The Web Gambit

Thoughts on Web Development

Monthly Archives: August 2007

Building a Balanced Team

Fred George, noted Agile Developer and thought leader, had a great post where he described his ideal ratios of developer skill levels when building an Agile development team.

One of the foundations of his theory is that the number of Apprentice or Junior level developers should remain small on any given team.

bring on apprentices only at the rate they can be productive to the team; otherwise, be courageous and defer the staffing, ignoring what your spreadsheets are telling you.

I can certainly identify with Fred’s warnings here as I’ve had the unfortunate experience of working in a shop which built upside down teams with one skilled senior developer managing 5-7 fresh college graduates underneath them.  The net effect was a very buggy system, poor productivity, and continuous death marches between releases.

As many others have said before, programming is a skilled craft, and thus must be treated as one.  While it’s true that almost anyone can learn to hack together some working code, true mastery of the craft requires learning under existing masters.  And for a master, training even one apprentice requires a significant time investment that can often come at the cost of productivity.

In my current role at Telligent, I’ve had the good fortune of working with a very talented Junior Developer and I’ve enjoyed helping him go from being a good programmer to being a great developer.  However, it’s been quite clear to me that having more Juniors on my team would quickly overwhelm me and begin to adversely affect my team’s productivity. I would probably be spending more time on mentoring them and less time on knocking things out of my own task list.

Even the brightest Juniors will not be aware of all the tools, resources, and practices that are at their disposal as compared to a more experienced developer.  In summary, Fred George said it best:

…start your projects with few, if any, Apprentices, and stage them into the project at the rate you can productively absorb them.

I highly advise that you read the rest of Fred George’s posts in his series on Masters, Journeymen, and Apprentices.


Are you an Overpaid Payable?

I spoke with a friend the other day who came to the startling realization that they had become overpaid.  Most people would define being overpaid as receiving a salary above the current market standard for your responsibilities and skill set.  Taking a moniker from a company which shares an office in my building, I have decided to call such an individual an Overpaid Payable.

An Overpaid Payable is a resource whose cost to an organization exceeds the value that the resource provides back to the organization.  In the current market for software developers, the danger of becoming an Overpaid Payable has become greater than ever.

There are many signs that you are being overpaid.  Here are some:

  • You have been in the same company with no increased responsibility for 3 years or more despite receiving regular salary increases.
  • Your job very often requires long, inefficient and wasteful hours but you are paid handsomely to compensate for the poor planning that keeps you at work late nights and weekends.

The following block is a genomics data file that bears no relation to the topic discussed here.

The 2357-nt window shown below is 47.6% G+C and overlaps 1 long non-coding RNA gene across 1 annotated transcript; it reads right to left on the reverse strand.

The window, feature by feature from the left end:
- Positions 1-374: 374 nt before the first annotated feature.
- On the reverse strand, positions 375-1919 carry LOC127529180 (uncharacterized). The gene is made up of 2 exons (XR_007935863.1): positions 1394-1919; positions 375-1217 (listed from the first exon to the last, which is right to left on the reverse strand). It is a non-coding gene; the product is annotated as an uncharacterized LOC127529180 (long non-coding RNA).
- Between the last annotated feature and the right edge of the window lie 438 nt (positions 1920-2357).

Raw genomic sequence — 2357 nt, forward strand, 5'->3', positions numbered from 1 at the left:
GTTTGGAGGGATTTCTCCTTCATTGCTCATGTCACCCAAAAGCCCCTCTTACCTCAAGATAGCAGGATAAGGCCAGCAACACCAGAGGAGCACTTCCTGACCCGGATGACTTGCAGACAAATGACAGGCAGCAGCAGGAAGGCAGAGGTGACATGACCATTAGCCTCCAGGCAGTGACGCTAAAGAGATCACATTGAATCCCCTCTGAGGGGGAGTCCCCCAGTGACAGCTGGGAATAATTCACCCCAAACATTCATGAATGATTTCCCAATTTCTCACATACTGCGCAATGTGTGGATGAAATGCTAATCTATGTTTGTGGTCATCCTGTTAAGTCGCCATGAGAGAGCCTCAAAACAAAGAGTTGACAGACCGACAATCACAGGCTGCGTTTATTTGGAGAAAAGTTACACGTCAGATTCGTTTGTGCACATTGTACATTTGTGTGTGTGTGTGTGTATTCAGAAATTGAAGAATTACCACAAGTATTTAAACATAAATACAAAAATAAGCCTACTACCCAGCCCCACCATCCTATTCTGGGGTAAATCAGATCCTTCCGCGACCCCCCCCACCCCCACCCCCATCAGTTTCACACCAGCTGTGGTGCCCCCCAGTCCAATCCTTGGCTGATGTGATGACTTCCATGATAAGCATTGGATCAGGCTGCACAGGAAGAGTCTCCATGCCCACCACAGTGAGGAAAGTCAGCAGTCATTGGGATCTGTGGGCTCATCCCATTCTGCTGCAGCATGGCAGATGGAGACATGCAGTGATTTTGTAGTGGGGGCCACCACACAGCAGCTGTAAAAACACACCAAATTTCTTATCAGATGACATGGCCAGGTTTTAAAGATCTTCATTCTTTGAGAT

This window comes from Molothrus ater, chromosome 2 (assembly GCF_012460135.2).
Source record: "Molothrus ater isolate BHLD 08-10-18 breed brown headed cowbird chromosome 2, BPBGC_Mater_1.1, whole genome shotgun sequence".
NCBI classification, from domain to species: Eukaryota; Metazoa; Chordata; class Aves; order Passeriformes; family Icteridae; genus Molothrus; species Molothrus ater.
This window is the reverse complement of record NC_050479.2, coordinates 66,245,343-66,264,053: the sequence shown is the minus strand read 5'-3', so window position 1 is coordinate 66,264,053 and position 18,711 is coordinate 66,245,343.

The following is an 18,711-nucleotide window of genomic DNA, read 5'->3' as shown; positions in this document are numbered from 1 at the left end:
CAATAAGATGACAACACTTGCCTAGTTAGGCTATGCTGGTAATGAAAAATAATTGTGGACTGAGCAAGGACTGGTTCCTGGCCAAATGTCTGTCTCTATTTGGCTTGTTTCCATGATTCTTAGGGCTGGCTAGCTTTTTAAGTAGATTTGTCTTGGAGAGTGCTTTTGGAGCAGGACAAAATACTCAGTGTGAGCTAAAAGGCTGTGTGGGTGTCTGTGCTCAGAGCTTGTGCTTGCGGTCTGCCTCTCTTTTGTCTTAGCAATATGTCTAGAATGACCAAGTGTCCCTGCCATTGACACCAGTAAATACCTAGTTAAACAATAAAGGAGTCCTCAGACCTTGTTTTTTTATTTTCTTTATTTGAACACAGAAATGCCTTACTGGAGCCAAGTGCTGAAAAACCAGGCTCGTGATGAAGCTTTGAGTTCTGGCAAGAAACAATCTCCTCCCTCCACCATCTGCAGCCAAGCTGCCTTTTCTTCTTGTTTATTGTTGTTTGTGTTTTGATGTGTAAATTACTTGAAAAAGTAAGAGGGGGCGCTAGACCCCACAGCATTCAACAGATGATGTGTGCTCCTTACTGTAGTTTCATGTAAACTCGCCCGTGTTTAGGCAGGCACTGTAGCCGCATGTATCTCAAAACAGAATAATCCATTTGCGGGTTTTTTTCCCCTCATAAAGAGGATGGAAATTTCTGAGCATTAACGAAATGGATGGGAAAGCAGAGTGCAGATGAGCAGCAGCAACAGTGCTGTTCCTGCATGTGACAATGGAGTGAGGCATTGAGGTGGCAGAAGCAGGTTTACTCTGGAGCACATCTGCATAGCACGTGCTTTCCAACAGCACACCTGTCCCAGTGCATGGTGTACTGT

• You see high turnover in your company and often see across-the-board increases handed out soon after a few indispensable resources decide to leave the company.

So what’s wrong with being an Overpaid Payable?  Being overpaid leaves you vulnerable.  It can give you a false sense of security as you build up your lifestyle around your current salary.  If you can’t guarantee this same salary in another, very similar job, then you will have difficulty planning for the future.  Nothing is certain, and if your company is bought out or goes through cost cutting layoffs, it is the overpaid employees who are usually the first to go.  Additionally if you ever really dislike your job, your choices are more limited.

If you’re reading this and thinking that you are overpaid and are now stuck, all is not lost.  There are many ways to fix this situation.  The most obvious one is to just leave your current job to take whatever you can get on the open market.  However, this may not be realistic depending on your financial responsibilities, so I would advise finding a way to increase your value while staying in your current organization.  Here are a few ways that I have seen work.

Learn more about the industry you support to gain new responsibilities.  If you write financial software, take the existing financial knowledge you’ve acquired and improve upon it.  You may find yourself managing a team of new hires with lots of technical knowledge but no industry knowledge.

Build and market your expertise around a product or technology through peer groups.  Being recognized as an expert in your field bestows many benefits, including competitive and repeatable salaries.

Use your existing knowledge to add value to other functions of your business including sales, services, and support.  Your existing knowledge can provide a lot to these other areas in many surprising ways.

In summary, the best way to avoid becoming an Overpaid Payable is to constantly grow your responsibilities and skills to match your salary.  Always monitor your yearly salary increases to see if they come with increased responsibilities and skills.  Undoubtedly, you will have slower years and faster years, but if you monitor your career diligently, you’ll never need to worry about becoming overpaid.